Meet Mary

Mary, from rural West Pokot, Kenya, received free fistula repair surgery in 2015 after being referred for treatment by a community health worker. With a bright future ahead, she wishes to become a fistula ambassador herself.

Mary's Story

From Patient Gown to Graduation Gown

By Lindsey Pollaczek, Program Director

On May 23, the International Day to End Obstetric Fistula, we kicked off the day with a lively procession through the outskirts of Mumias, a town in western Kenya. Our group was about 75 strong—including advocates, community health workers, local politicians, and fistula survivors—walking together in solidarity to raise awareness about fistula. We had been walking for more than two hours in the beating sun when I thought I saw her out of the corner of my eye. Her tight spiral curls were bouncing up and down in rhythm with the marching band and her bright red Action on Fistula T-shirt matched the beat. Then she turned and flashed her brilliant smile—a smile I will never forget. It was Mary.

I had last seen Mary 10 months before at Cherangany Nursing Home, one of our busiest fistula treatment centers in western Kenya. Mary had arrived at the center after living with fistula for seven years. Like many women from her rural West Pokot community, she had gone into labor at home, with the help of a traditional birth attendant. She labored for three days before she was finally hoisted onto a homemade stretcher and carried on two men’s shoulders to the nearest facility. The walk took three painful hours, and by the time she reached the hospital it was too late. Her stillborn baby was removed and soon after she began leaking urine uncontrollably. Mary had developed a fistula.

She returned to a very cold reception from her husband, who refused to cover her hospital bills and blamed her for not being able to give him a baby. He threw her out. Embarrassed and ashamed, she returned to her parents’ home, where she lived for seven years. She felt lonely, bitter, and trapped. Before, she had been one of the lucky few girls in her community to attend primary school; now, it seemed as if all her luck had vanished.

But Mary is a fighter. After some time she, resolved to stop mourning her condition and do more with her life. Even though she struggled gravely with fistula she did the best she could to sell cereal in a local market—just enough to help her buy soap and petroleum jelly, which she needed to care for the sores she developed as a result of the continually leaking urine. She was overjoyed the day she finally received information from a WADADIA community health worker, who advised her that her condition could be treated and directed her to Cherangany Nursing Home.

Less than a year later, Mary had left her hospital gown behind and was now proudly donning a graduation gown. After the processional and celebration in Mumias, six women changed from their red T-shirts into graduation cap and gown. They are the first class of graduates to complete the six-month residential skills training program coordinated by our partner WADADIA. Mary and the other former fistula patients received intensive training and support to help them learn a vocation and empower them to earn a living for themselves and their families. Talking with Mary’s instructors, I learned that Mary was the top student in the class. She was also helpful to her peers, just as I remember her being in the hospital, helping translate for other Pokot women in the ward who did not speak Swahili. It was thrilling to see Mary on stage, beaming proudly, and to witness the transformation she had undergone in just 10 months.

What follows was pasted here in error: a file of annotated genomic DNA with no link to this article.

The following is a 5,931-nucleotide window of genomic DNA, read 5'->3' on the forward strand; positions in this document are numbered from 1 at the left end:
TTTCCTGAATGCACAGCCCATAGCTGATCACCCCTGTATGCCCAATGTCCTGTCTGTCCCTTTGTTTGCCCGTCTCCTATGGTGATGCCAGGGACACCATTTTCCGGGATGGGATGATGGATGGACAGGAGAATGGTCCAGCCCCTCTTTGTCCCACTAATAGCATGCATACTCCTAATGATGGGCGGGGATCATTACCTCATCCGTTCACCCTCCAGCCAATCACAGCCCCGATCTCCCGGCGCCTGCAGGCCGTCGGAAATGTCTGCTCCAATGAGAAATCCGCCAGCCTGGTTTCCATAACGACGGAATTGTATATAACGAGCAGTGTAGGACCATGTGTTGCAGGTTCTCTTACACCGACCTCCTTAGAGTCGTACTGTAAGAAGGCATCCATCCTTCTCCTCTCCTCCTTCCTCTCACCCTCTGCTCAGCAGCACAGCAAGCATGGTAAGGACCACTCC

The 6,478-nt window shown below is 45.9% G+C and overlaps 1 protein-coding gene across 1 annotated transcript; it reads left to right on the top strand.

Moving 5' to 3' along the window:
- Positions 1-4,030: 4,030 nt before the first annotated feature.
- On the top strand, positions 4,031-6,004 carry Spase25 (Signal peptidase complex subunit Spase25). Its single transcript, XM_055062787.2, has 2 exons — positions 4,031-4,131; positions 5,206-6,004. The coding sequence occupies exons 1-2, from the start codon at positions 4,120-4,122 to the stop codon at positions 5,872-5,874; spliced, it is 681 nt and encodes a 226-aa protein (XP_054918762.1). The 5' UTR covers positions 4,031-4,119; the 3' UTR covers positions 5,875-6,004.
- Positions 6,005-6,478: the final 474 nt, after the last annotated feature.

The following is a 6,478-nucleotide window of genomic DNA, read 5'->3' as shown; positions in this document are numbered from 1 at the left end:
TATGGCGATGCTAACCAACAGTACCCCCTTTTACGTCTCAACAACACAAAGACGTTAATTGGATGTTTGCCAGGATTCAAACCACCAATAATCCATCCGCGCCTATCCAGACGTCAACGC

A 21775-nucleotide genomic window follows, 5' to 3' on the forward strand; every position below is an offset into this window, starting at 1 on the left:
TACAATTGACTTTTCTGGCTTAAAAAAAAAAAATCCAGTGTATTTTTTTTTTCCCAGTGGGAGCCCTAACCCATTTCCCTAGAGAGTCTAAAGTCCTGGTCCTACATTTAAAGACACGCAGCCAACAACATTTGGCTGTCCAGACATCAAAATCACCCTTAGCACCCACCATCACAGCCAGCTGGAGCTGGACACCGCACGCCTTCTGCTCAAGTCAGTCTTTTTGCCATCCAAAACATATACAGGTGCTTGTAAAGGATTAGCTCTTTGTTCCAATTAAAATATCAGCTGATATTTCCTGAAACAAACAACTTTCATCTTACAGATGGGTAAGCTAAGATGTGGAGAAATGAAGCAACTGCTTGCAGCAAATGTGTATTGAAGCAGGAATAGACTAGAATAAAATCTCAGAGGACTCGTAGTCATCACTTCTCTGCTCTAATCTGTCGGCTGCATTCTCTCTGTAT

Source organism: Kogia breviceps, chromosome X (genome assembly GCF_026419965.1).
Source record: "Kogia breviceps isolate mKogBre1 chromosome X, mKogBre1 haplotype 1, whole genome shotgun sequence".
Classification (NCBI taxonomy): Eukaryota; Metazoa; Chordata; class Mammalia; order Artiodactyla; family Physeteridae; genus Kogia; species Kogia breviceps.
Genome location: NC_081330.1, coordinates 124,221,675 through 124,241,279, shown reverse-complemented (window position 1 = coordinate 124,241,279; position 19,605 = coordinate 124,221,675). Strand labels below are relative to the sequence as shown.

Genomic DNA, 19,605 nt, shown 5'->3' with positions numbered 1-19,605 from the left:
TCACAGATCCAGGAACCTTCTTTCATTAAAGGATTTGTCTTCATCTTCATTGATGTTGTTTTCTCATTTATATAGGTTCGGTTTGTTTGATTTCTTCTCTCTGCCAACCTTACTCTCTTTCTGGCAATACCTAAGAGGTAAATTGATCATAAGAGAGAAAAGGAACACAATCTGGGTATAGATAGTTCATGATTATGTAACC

Mary told me she was excited to go out and use her new skills to become an ambassador for fistula treatment. If you keep this information to yourself, she said, then other people will suffer. She doesn’t want anyone to suffer like she did. Planning to work with church groups and women’s groups, Mary is ready to spread the word about fistula and how treatment is available and free to women in need.

I am proud of Mary. Six months ago, I hung a framed photo of her on my office wall—for me, it was a reminder of the resilience so many women with fistula have in the face of great suffering, and of the transformative power of surgery that I could see through Mary’s stunning smile. I sent WADADIA a copy of the framed photograph to give to Mary as a thank-you gift, but I came to realize that it had not yet been delivered to her. How thrilling it was to give this photo to Mary and witness the striking juxtaposition of her in hospital gown and now graduation gown.

The possibilities for Mary are wide open. Fistula treatment has helped her regain her health and self-esteem, and the skills training has empowered her and allowed her to dream about a brighter future. But it is her inner strength and determination that will allow her to transform her own life. I am rooting for Mary.

 

Lindsey and Mary following the WADADIA graduation ceremony.

Lindsey and Mary following the WADADIA graduation ceremony.

About Kenya

  • Population: 45,010,056
  • Average Births per Woman: 3.54
  • Female Literacy: 84.2%
  • Population Living in Poverty: 43.4% (less than $1.25/day)
Read More

We’re Making a Difference in Kenya

News
Daily Nation: An estimated 3,000 obstetric fistula cases are reported annually, but only a third receive treatment due to lack of specialists

Fistula Foundation Senior Program Director Lindsey Pollaczek and Outreach Manager Habiba Corodhia Mohamed are interviewed for a story about the success of our Action on Fistula program in Kenya, which combines extensive community outreach with surgeon training to find and treat more women suffering from fistula. Lack of specialists hinders treatment of fistula cases An estimated…